2004 objectives |
Dr. M. S. Haq writes from New York
In a rapidly changing, increasingly uncertain, mostly unknown and developmentally uneven world, the establishment of realisable plans and programmes in the pursuit of creating initial conditions for meeting the needs and expectations of Bangladeshis and those of world people is a formidable challenge. Further, the difficulties associated with the harnessing of existing or new opportunities or both for the achievement of planned objectives at local, national and global levels are taking a toll on weak institutions, limited capacities and fragile resource bases of many developing countries including Bangladesh. Interesting though, the challenges and the opportunities mentioned complement and supplement each other in shaping, among other things, the development objectives of policy-outcome processes.
The following may be a few objectives for the year 2004.
Bangladesh should strive hard to minimise further the wastage of its resources. It should enhance its productive time and advance its development agenda through, inter alia: i) eliminating delays in decision-making; ii) improving further the quality of decisions; iii) identifying and implementing local, national and global priorities for 2004 -- designing, in that respect, implementation strategies and processes having potentials for facilitating in pertinent areas an optimal result and outcome (for example: in terms of number of rural beneficiaries), cross cutting benefit, cost effectiveness, and accountability plus ownership, to mention a few; and iv) using expediters in critical work areas for ensuring outcomes just in time. In the government offices, the senior officers like, deputy secretaries and others may be assigned as expediters with appropriate authority and accountability including time bound reporting obligations.
Bangladesh should improve its fiscal discipline inter alia for promoting a quicker economic growth in the country. The effort of the present Finance Minister in that respect is encouraging.
The country should negotiate external development assistance with the donors on the basis inter alia of per capita assistance to direct beneficiaries -- I will call it per capita beneficiary stake in development, in short, PCBSD. One of the purposes would be to increase the stake of the beneficiaries in the development assistance. A minimisation of the programme and project costs in the areas like, personnel (say, the costs of ex-country experts) and equipment without compromising the quality and timeliness of the expected outputs of the assistance mentioned could inter alia enhance PCBSD and the availability of external resources for local utilisation. It would require Bangladeshis, donor agency staff members and others to be more pragmatic, objective and innovative in the planning and development of project and programme proposals, as well as frameworks.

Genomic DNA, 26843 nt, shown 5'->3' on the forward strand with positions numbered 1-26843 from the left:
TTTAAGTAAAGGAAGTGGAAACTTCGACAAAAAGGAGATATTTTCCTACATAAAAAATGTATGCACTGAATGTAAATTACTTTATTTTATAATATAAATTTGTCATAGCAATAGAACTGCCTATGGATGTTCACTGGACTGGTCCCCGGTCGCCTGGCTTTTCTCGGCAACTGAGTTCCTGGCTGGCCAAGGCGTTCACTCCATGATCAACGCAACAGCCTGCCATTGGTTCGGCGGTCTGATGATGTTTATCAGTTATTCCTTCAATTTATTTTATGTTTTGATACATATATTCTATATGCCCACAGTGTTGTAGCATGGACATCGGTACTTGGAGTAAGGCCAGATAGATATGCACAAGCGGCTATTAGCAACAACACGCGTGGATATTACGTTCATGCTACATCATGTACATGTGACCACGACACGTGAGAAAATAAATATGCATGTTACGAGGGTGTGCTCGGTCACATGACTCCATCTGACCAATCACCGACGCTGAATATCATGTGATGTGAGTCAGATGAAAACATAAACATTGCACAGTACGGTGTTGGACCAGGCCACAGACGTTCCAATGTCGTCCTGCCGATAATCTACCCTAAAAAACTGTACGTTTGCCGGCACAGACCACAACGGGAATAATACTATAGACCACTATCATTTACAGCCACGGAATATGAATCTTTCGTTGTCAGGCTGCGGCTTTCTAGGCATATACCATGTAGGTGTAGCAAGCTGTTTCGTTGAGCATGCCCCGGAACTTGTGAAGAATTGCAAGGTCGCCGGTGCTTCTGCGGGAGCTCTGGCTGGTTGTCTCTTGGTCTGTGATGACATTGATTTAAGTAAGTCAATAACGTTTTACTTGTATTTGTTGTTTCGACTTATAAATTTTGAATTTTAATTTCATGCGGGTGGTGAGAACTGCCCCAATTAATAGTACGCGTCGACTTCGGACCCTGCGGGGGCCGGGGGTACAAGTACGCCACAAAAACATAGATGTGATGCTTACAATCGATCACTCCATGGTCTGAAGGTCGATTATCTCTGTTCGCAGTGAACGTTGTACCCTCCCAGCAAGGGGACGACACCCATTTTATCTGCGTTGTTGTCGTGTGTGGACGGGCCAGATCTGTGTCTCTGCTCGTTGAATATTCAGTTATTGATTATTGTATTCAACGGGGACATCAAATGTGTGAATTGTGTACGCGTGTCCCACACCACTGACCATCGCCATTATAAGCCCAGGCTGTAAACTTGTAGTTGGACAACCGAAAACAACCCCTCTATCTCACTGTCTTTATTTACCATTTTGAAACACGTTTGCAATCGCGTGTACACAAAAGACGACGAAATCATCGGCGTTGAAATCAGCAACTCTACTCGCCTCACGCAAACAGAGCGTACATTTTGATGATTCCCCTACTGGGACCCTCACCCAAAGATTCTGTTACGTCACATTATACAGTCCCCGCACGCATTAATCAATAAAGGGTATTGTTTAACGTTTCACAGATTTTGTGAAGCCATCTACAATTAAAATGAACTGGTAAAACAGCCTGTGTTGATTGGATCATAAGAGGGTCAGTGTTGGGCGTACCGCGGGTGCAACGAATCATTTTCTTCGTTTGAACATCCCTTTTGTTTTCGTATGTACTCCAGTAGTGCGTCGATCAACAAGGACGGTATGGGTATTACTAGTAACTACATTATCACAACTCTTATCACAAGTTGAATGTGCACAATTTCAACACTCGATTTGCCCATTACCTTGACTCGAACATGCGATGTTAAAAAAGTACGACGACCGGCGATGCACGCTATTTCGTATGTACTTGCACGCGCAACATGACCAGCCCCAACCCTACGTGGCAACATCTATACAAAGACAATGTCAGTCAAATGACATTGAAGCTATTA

A more focused and frequent use of PCBSD as a criterion in the formulation and implementation of development programmes could be helpful: improve people-centred orientations in decisions concerning the allocation of development resources; promote the use of people-centred balance sheets in development accounting and auditing; enhance the quality of programme monitoring; and make the transactions in development more transparent. Further, the balance sheet information could assist world people in deciding as to whether or not to call for a public enquiry into pertinent areas, as applicable.
The Human Development Reports may use PCBSD as a criterion inter alia for ranking relevant countries on the basis of per capita allocation and spending of development assistance resources with respect to the beneficiaries, and the resultant losses and gains, (say, in monetary terms) in a given period.
Bangladesh should be more proactive, willing and innovative in dealing with the issues leading to hartals. Hartal in Bangladesh is generally far from being peaceful and its continuing use as a power tool in politics has been constraining the development of a knowledge based political culture in the country. The country should not take a laid back or ignoring attitude when it comes to situations leading to a hartal, per se. The ramification of promoting such attitude over a period of time can be manifold and devastating for the country. It can a) create a perception among Bangladeshis and others about a sitting government's inability to deal with the issues leading to the hartal and that could affect the ruling party(ies) support bases, marginalising their prospects of wining at least in the next election; b) discourage the political parties, trade unions and others to pursue aggressively peaceful means for conflict resolution; c) hit the confidence of the investors in the country's ability to promote and sustain enabling environments for investment; and d) hurt the country's image -- to mention a few.